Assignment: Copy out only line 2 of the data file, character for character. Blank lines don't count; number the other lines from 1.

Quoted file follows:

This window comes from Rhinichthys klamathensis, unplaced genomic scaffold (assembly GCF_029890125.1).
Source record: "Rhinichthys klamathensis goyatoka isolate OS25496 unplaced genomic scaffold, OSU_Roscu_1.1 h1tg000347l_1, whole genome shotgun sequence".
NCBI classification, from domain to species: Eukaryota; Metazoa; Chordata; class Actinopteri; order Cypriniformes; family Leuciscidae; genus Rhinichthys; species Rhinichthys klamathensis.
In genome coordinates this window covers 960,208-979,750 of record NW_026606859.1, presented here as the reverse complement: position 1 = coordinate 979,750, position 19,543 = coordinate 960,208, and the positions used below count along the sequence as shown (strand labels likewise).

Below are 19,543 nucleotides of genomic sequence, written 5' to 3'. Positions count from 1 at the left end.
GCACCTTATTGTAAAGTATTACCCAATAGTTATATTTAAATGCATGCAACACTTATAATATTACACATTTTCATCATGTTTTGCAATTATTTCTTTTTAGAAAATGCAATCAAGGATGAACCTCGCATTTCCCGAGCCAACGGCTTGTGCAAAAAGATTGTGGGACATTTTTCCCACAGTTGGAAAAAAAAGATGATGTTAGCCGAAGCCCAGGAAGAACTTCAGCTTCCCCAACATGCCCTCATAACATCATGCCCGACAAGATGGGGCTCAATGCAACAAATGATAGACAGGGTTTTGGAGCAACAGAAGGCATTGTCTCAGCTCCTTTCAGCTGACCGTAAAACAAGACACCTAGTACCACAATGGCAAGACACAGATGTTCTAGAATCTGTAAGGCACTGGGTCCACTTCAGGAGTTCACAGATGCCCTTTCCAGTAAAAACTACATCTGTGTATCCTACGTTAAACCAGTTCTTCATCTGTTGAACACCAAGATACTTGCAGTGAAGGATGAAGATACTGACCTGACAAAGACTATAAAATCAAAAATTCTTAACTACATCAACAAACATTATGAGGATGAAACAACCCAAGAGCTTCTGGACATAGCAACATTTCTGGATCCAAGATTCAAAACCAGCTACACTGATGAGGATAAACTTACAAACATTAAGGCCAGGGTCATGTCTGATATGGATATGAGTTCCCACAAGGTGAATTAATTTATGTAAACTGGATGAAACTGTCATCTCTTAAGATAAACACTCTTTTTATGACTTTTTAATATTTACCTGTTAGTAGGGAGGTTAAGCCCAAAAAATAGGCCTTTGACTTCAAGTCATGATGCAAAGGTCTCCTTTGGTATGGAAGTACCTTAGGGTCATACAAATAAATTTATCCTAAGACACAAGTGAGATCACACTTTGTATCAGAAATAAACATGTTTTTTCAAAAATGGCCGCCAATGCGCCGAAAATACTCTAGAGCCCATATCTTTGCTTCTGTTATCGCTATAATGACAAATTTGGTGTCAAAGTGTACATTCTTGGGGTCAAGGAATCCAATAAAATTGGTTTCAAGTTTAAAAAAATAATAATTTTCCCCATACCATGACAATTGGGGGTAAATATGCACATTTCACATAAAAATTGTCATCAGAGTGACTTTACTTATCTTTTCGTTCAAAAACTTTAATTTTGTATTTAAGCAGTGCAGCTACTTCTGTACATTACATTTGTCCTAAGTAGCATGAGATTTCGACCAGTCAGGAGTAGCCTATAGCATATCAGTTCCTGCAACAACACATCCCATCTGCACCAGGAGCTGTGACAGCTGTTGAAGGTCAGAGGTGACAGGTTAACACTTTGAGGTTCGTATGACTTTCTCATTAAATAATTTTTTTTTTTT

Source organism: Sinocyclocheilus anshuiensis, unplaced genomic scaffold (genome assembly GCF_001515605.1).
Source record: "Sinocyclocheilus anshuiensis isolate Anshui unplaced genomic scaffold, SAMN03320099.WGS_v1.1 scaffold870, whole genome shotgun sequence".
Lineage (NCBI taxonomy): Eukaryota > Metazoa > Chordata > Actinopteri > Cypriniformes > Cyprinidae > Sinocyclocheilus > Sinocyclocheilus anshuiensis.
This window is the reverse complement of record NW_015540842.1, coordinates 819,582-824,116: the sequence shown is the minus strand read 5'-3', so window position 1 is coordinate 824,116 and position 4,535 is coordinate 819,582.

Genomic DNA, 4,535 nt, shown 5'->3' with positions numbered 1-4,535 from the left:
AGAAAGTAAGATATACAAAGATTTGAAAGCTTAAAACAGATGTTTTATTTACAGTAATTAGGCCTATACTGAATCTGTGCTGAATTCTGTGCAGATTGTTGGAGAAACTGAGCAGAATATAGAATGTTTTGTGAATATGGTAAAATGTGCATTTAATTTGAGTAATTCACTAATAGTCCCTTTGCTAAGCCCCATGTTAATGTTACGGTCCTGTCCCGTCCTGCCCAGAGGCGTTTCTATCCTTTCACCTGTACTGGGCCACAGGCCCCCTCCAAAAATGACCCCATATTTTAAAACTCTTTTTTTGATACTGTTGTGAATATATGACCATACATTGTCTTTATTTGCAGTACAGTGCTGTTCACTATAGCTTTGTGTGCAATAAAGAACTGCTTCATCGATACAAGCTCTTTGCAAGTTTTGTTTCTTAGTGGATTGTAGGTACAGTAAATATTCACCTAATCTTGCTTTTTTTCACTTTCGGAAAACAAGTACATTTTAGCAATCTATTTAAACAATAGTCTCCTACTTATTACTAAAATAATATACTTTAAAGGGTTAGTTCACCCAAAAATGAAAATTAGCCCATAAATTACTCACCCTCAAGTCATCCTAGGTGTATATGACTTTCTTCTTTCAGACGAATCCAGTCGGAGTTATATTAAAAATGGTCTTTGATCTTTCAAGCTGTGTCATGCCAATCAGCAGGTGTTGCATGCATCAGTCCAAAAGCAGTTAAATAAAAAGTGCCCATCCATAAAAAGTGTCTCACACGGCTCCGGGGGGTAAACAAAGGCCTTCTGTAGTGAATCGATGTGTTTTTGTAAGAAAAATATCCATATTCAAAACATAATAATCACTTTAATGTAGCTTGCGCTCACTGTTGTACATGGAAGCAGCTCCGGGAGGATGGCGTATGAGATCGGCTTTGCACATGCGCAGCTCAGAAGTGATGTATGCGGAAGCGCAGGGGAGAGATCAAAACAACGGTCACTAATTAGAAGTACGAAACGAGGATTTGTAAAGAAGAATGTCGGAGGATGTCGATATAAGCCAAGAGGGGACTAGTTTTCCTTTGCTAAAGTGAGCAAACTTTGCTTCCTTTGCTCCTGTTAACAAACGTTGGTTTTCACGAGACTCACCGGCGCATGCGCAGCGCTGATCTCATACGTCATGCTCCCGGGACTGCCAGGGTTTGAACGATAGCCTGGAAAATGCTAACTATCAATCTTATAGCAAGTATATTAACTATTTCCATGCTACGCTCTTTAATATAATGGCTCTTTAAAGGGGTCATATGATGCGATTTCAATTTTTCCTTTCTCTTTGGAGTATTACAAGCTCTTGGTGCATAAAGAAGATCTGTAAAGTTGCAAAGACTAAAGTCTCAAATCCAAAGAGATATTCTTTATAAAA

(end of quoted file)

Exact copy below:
Source record: "Rhinichthys klamathensis goyatoka isolate OS25496 unplaced genomic scaffold, OSU_Roscu_1.1 h1tg000347l_1, whole genome shotgun sequence".